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Materials and geosciences

Complementary capabilities supporting materials, biomaterials and geological sciences research.

In addition to our main characterisation methods, we offer precision cutting and polishing, high-temperature thermal analysis and customised controlled environment options.

Cutting and Polishing Laboratory

The Cutting and Polishing (CaP) Laboratory at Sydney Analytical provides sample preparation services across a wide range of material types and analytical instrumentation, as well as access to a range of preparation equipment available to users. Our capabilities span from cutting and grinding to polishing of bulk samples, prepared mounts and sections, with the ability to adapt every step in the preparation process to individual needs and a focus on quality and quick turnaround times.

We provide thin-section preparation as a service, as well as variety of other preparations, such as polished mounts, epoxy impregnation and sample staining. We can prepare a range of materials from a variety of research fields, including geoscience, materials science and engineering, medicine, archaeology and cultural heritage.

The CaP laboratory houses a range of diamond wet saws for the cutting of samples. These include GEMASTA benchtop saws and a block/brick saw for larger samples, as well as a Stuers Accutom 50 precision saw. Samples can be cut as a service by staff or may be booked for use.

Our laboratory is equipped with a Tema ring mill for the pulverising of samples, with both tungsten carbide and steel bowls available. The mill can be used to grind a variety of samples and is recommended for crushing sample amounts in the range of 1g to 100g, depending on material type.  A final size of approximately 100 µm is typical, with the potential present to reach 75 µm.

For preparation of pure metals and alloys we recommend contacting the Materials specimen preparation lab at Sydney Microscopy and Microanalysis.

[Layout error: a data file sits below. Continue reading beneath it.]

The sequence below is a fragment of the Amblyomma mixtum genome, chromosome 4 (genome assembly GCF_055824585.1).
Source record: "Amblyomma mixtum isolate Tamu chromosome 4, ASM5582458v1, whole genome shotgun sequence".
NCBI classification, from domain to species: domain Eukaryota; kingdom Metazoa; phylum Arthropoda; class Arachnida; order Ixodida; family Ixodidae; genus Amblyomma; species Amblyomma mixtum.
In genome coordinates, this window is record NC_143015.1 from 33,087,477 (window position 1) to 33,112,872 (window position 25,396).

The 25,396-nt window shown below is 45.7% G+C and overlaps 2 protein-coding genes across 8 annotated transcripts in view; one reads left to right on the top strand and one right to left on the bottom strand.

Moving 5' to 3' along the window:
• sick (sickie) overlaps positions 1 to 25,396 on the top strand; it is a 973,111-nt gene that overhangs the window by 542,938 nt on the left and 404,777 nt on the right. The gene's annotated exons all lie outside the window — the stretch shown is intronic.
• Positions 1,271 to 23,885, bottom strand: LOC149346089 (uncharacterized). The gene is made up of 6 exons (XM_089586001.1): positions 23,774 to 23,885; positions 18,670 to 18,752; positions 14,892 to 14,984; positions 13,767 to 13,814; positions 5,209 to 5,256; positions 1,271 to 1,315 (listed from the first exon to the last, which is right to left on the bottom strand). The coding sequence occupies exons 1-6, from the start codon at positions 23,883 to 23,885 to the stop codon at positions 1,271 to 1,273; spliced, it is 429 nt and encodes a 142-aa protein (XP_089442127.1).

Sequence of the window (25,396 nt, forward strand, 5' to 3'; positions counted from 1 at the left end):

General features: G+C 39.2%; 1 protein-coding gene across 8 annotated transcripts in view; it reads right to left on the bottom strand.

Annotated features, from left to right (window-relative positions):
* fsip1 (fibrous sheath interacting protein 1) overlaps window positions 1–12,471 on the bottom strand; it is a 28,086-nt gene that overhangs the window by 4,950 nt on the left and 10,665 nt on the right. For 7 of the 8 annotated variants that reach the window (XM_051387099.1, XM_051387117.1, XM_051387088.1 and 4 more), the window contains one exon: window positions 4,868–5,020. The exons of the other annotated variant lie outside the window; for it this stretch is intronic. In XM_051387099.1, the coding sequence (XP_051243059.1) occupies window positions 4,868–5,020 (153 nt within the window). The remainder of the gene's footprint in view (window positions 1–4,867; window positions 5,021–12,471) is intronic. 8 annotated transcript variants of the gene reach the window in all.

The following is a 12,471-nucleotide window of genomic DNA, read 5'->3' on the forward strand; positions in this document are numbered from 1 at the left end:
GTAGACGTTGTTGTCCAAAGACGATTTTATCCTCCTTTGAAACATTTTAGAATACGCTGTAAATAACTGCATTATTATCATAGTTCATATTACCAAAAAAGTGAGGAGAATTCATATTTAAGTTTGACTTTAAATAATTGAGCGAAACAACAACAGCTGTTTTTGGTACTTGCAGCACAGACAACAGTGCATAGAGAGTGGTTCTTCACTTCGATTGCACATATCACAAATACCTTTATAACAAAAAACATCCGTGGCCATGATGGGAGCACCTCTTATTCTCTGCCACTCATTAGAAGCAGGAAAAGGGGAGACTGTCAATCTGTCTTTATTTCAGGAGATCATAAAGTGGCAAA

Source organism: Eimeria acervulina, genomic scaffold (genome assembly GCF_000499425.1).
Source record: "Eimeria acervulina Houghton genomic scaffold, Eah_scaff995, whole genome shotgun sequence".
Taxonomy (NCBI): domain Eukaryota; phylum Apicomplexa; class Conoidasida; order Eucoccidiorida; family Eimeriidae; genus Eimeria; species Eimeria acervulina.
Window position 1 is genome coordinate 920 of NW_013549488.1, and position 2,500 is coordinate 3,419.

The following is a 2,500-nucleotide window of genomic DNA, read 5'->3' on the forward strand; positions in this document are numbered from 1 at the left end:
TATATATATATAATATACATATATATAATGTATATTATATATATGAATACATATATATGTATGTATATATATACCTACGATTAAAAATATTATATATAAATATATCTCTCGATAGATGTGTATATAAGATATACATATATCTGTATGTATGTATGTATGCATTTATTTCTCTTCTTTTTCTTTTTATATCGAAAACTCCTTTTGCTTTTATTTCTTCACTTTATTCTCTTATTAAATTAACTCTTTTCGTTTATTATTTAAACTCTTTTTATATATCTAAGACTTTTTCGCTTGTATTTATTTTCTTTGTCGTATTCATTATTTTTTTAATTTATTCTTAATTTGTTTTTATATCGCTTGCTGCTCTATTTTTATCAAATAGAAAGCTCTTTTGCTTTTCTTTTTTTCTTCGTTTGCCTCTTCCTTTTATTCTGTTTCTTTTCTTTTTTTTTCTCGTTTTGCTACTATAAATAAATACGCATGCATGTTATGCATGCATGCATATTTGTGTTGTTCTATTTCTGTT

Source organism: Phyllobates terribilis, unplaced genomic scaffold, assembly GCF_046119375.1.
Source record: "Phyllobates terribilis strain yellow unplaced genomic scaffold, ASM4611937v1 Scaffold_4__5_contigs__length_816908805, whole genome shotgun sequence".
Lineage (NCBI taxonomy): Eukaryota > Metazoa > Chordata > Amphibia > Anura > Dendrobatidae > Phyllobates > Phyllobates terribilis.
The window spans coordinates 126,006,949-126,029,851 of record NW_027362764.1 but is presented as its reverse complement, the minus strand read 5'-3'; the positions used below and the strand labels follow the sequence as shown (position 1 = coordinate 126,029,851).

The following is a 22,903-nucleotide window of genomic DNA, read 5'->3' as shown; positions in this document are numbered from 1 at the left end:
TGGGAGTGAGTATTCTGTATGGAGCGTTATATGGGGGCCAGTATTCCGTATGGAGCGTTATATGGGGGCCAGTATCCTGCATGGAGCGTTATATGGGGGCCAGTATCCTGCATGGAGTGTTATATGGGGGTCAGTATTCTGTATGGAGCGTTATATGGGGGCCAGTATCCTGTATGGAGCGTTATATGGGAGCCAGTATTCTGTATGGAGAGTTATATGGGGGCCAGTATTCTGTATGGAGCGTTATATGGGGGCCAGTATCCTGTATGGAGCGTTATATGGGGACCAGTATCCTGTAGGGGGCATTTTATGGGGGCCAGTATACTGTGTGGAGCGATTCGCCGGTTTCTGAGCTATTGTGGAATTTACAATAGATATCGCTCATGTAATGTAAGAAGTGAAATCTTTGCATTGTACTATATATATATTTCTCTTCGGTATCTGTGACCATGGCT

In addition to our standard polishing down to the 1 μm suspension stage, we also provide submicron polishing ideal for EBSD. We achieve this using a colloidal silica suspension (0.09 μm) enabling a chemo-mechanical polish, in which process a thin reactive layer is formed on the surface of the sample and then removed through mechanical action. This provides a high quality finish for samples undergoing EBSD.

Thermal analysis of materials

Thermal analysis is an important class of analysis methods for materials research. Sydney Analytical operates two high-end instruments located in the Engineering precinct.

The Netzsch STA449 F3 Jupiter measures mass change and heat flow over a range of 25 – 1500°C. It can operate with a blend of up to three gases or under vacuum. The STA is coupled to a Bruker Invenio-X infrared spectrometer, allowing immediate and integrated analysis of evolved gases over the spectral range 8000 – 350 cm-1.

The Invenio-X is also available as a stand-alone IR spectrometer with a diamond attenuated total reflectance (ATR) accessory, allowing rapid, high-quality spectra of solids to be measured over the range 8000 - 350 cm-1.

The Netzsch Photo-DSC204 F1 Phoenix measures heat flow rate during heating and cooling over the range -180 – 600°C, and cryogen-free down to -85°C. Automatic sample changing and gas blending with up to three gases is supported.

Controlled sample environments

Sydney Analytical offers a wide range of control sample environments for in situ experiments, and our staff are always on the lookout for opportunities to develop our capability further. Please contact us to discuss your requirements.

Our variable temperature options span the range 12 K (-161°C) to 1000°C. X-ray diffraction (powder and single crystal) and Raman spectra are both able to be measured over a wide temperature range. More modest temperature control is available for some other techniques.

A wide-aperture diamond anvil cell allows single-crystal diffraction data to be collected at pressures up to 20 GPa.

Many measurements can be made under a range of gases at elevated or reduced pressure, controlled humidity, or under vacuum.

We have developed in-house equipment for measuring samples under specific light-irradiation and in-situ battery cells